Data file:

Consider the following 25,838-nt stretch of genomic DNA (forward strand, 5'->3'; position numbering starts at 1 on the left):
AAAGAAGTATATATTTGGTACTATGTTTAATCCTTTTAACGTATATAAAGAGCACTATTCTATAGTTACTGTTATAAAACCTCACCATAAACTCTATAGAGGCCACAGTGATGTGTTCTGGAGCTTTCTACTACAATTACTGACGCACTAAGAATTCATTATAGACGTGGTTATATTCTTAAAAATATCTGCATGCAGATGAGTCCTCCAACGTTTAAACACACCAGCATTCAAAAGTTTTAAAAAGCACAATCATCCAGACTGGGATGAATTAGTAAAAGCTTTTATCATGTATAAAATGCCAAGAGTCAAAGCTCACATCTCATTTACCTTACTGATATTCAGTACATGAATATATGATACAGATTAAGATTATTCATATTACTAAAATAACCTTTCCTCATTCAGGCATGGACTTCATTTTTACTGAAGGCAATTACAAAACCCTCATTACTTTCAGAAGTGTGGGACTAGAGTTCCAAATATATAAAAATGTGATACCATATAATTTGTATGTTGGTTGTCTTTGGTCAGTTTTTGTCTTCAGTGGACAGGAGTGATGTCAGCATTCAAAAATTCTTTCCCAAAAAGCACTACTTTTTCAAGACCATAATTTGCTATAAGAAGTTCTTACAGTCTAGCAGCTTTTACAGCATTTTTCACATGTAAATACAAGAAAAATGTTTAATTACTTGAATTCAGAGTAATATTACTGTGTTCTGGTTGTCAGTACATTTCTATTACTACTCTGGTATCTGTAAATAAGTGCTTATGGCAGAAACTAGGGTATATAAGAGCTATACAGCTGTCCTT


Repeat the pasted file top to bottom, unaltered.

Consider the following 25,838-nt stretch of genomic DNA (forward strand, 5'->3'; position numbering starts at 1 on the left):
AAAGAAGTATATATTTGGTACTATGTTTAATCCTTTTAACGTATATAAAGAGCACTATTCTATAGTTACTGTTATAAAACCTCACCATAAACTCTATAGAGGCCACAGTGATGTGTTCTGGAGCTTTCTACTACAATTACTGACGCACTAAGAATTCATTATAGACGTGGTTATATTCTTAAAAATATCTGCATGCAGATGAGTCCTCCAACGTTTAAACACACCAGCATTCAAAAGTTTTAAAAAGCACAATCATCCAGACTGGGATGAATTAGTAAAAGCTTTTATCATGTATAAAATGCCAAGAGTCAAAGCTCACATCTCATTTACCTTACTGATATTCAGTACATGAATATATGATACAGATTAAGATTATTCATATTACTAAAATAACCTTTCCTCATTCAGGCATGGACTTCATTTTTACTGAAGGCAATTACAAAACCCTCATTACTTTCAGAAGTGTGGGACTAGAGTTCCAAATATATAAAAATGTGATACCATATAATTTGTATGTTGGTTGTCTTTGGTCAGTTTTTGTCTTCAGTGGACAGGAGTGATGTCAGCATTCAAAAATTCTTTCCCAAAAAGCACTACTTTTTCAAGACCATAATTTGCTATAAGAAGTTCTTACAGTCTAGCAGCTTTTACAGCATTTTTCACATGTAAATACAAGAAAAATGTTTAATTACTTGAATTCAGAGTAATATTACTGTGTTCTGGTTGTCAGTACATTTCTATTACTACTCTGGTATCTGTAAATAAGTGCTTATGGCAGAAACTAGGGTATATAAGAGCTATACAGCTGTCCTT